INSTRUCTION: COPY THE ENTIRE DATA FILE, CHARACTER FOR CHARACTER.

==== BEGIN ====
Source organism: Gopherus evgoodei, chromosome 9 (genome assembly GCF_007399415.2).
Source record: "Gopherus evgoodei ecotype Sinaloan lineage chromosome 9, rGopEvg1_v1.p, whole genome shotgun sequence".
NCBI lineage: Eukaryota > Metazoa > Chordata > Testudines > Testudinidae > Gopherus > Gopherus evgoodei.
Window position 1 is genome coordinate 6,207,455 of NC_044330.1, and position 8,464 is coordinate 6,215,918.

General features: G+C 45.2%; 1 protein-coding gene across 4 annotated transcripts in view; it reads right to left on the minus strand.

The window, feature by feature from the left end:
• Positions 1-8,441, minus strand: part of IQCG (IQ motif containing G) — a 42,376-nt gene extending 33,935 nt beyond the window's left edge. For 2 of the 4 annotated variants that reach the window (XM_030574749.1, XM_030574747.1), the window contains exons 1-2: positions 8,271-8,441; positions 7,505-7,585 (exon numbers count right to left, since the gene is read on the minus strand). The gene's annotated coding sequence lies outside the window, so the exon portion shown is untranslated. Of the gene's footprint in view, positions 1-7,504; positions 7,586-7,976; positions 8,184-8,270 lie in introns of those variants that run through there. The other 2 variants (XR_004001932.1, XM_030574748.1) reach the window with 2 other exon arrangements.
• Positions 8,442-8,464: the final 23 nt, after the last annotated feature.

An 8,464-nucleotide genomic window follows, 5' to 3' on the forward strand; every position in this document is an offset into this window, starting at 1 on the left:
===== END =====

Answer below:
Source organism: Gopherus evgoodei, chromosome 9 (genome assembly GCF_007399415.2).
Source record: "Gopherus evgoodei ecotype Sinaloan lineage chromosome 9, rGopEvg1_v1.p, whole genome shotgun sequence".
NCBI lineage: Eukaryota > Metazoa > Chordata > Testudines > Testudinidae > Gopherus > Gopherus evgoodei.
Window position 1 is genome coordinate 6,207,455 of NC_044330.1, and position 8,464 is coordinate 6,215,918.

General features: G+C 45.2%; 1 protein-coding gene across 4 annotated transcripts in view; it reads right to left on the minus strand.

The window, feature by feature from the left end:
• Positions 1-8,441, minus strand: part of IQCG (IQ motif containing G) — a 42,376-nt gene extending 33,935 nt beyond the window's left edge. For 2 of the 4 annotated variants that reach the window (XM_030574749.1, XM_030574747.1), the window contains exons 1-2: positions 8,271-8,441; positions 7,505-7,585 (exon numbers count right to left, since the gene is read on the minus strand). The gene's annotated coding sequence lies outside the window, so the exon portion shown is untranslated. Of the gene's footprint in view, positions 1-7,504; positions 7,586-7,976; positions 8,184-8,270 lie in introns of those variants that run through there. The other 2 variants (XR_004001932.1, XM_030574748.1) reach the window with 2 other exon arrangements.
• Positions 8,442-8,464: the final 23 nt, after the last annotated feature.

An 8,464-nucleotide genomic window follows, 5' to 3' on the forward strand; every position in this document is an offset into this window, starting at 1 on the left: